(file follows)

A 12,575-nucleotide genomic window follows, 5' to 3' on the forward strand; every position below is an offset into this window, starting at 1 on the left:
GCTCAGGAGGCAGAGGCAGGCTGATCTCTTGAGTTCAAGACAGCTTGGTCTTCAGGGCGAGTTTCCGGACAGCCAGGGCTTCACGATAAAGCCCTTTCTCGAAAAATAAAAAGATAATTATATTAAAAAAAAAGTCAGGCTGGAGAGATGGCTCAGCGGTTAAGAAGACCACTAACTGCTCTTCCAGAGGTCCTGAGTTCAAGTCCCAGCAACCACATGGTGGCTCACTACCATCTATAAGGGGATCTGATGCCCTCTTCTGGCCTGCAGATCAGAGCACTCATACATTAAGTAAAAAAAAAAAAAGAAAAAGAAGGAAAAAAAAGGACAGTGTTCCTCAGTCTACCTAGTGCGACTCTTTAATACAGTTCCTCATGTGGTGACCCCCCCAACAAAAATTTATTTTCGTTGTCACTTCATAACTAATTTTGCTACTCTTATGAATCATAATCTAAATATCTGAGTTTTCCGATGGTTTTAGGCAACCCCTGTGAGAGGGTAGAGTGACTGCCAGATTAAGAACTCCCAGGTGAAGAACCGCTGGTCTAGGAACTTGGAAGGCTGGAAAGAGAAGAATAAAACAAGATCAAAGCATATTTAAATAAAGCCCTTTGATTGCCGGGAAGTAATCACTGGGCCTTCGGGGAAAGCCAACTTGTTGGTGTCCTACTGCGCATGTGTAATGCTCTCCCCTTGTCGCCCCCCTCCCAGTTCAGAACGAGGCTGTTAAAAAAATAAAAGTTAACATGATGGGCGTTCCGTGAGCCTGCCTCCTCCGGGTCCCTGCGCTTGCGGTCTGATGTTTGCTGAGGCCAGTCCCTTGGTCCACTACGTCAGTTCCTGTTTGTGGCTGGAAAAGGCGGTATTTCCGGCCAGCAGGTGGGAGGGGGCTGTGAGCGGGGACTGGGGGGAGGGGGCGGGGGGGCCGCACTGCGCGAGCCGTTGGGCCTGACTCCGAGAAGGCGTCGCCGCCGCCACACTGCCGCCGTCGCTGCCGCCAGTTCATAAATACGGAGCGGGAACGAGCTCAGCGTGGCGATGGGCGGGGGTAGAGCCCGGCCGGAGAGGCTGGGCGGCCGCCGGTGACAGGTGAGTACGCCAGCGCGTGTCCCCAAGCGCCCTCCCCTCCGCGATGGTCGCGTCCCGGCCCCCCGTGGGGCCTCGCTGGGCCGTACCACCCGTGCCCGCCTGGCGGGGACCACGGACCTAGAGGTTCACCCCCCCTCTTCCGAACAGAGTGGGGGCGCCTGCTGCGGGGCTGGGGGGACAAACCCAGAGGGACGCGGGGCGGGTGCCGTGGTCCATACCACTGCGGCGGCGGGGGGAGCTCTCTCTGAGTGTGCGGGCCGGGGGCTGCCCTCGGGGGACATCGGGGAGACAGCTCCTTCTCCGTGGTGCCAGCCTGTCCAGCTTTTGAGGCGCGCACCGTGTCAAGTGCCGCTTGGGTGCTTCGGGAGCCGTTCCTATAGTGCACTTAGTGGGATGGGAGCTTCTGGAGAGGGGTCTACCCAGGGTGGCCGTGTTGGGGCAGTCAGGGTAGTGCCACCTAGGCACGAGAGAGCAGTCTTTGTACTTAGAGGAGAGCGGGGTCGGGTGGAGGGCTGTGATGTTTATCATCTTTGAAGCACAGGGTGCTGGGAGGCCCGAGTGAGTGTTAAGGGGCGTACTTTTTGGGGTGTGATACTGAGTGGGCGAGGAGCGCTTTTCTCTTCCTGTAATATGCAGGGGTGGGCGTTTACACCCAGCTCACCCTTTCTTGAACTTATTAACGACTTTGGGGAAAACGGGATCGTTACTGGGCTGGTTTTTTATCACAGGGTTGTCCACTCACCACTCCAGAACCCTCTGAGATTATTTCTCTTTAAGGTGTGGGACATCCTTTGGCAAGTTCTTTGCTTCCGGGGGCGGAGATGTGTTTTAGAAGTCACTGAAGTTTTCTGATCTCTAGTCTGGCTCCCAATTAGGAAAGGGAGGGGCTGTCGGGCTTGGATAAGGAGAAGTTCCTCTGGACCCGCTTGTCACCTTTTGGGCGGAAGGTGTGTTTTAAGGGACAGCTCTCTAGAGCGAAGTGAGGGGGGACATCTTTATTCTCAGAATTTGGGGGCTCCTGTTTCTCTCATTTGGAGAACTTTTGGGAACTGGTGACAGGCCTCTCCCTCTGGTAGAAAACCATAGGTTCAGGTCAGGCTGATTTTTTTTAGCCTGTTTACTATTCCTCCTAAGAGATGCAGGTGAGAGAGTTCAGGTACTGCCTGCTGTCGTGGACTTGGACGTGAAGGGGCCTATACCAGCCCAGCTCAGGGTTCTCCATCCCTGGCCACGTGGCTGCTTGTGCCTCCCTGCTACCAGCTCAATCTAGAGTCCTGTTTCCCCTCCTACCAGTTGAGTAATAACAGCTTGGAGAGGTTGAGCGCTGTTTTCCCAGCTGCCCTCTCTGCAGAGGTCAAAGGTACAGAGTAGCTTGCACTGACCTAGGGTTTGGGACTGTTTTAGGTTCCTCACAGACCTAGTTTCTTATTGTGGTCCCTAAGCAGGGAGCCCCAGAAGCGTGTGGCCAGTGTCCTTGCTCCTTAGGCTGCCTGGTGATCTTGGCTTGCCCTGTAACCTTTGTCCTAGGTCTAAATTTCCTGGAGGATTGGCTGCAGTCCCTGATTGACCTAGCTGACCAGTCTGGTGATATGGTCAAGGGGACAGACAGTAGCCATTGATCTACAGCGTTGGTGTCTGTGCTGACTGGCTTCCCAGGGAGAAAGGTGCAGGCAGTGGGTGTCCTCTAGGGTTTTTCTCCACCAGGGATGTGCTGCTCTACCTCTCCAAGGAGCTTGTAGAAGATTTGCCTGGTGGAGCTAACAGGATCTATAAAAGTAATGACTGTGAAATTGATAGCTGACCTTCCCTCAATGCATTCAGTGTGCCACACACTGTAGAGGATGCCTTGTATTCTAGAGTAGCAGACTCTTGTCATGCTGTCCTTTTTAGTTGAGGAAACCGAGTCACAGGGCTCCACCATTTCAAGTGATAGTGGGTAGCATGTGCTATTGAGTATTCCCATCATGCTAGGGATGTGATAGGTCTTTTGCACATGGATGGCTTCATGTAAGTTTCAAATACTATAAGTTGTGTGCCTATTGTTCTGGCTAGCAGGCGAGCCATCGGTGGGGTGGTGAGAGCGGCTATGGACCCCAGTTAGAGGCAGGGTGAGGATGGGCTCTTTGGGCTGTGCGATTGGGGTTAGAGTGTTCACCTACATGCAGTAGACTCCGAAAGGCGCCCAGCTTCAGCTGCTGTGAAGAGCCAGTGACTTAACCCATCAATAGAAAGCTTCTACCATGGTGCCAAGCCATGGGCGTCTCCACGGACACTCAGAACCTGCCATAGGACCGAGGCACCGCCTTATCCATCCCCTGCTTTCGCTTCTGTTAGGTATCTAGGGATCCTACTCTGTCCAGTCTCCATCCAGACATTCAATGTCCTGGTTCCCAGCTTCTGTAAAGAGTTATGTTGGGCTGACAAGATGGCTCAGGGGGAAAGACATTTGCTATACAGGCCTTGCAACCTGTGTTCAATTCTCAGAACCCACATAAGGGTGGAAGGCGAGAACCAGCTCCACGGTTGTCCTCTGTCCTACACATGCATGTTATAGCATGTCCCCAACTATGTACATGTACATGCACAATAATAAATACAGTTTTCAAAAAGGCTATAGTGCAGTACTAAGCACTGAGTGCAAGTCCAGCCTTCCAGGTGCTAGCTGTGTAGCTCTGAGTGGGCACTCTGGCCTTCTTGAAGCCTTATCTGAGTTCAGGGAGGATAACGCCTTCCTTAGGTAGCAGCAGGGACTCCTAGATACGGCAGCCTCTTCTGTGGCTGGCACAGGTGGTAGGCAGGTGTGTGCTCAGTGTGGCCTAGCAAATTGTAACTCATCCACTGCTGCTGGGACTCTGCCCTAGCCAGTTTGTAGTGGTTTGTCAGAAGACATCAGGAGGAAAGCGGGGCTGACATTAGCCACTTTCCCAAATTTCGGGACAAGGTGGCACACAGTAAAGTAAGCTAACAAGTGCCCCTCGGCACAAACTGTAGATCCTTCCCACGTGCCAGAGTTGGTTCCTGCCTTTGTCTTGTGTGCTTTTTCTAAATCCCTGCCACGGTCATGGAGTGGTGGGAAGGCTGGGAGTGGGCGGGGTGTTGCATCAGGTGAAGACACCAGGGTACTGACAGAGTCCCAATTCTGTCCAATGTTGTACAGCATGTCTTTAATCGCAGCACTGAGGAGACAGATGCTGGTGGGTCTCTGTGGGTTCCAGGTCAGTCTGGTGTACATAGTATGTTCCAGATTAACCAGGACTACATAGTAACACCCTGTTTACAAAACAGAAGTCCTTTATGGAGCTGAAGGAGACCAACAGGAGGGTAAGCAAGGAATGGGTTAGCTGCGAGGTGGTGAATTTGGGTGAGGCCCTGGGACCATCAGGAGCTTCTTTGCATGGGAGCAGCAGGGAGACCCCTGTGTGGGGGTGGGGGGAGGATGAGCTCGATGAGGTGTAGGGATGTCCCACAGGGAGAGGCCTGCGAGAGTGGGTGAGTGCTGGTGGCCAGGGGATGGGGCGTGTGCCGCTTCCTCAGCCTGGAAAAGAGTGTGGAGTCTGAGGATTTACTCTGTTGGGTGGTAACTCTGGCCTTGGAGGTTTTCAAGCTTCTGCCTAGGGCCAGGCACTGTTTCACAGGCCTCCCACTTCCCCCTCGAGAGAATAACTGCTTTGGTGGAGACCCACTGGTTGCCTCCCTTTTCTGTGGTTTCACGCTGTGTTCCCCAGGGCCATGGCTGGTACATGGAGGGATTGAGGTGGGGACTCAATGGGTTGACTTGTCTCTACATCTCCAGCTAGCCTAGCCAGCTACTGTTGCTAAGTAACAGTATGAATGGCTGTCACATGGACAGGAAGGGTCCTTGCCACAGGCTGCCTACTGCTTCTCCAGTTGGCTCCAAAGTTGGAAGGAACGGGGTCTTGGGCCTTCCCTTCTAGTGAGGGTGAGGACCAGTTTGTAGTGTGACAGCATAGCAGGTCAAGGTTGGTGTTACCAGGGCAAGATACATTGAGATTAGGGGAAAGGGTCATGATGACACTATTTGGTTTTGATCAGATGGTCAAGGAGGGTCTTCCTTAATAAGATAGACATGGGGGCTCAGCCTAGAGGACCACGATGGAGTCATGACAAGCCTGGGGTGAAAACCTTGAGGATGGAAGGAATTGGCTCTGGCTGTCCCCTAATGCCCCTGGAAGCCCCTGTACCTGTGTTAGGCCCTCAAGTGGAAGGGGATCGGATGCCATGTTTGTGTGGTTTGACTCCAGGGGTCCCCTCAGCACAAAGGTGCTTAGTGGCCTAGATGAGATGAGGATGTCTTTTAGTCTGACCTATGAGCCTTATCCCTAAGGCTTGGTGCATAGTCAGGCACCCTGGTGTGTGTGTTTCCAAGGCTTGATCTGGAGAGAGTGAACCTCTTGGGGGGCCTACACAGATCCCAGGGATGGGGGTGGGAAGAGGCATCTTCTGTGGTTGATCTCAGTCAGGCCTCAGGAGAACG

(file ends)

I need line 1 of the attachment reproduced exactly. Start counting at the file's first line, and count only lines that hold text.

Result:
A 12,575-nucleotide genomic window follows, 5' to 3' on the forward strand; every position below is an offset into this window, starting at 1 on the left: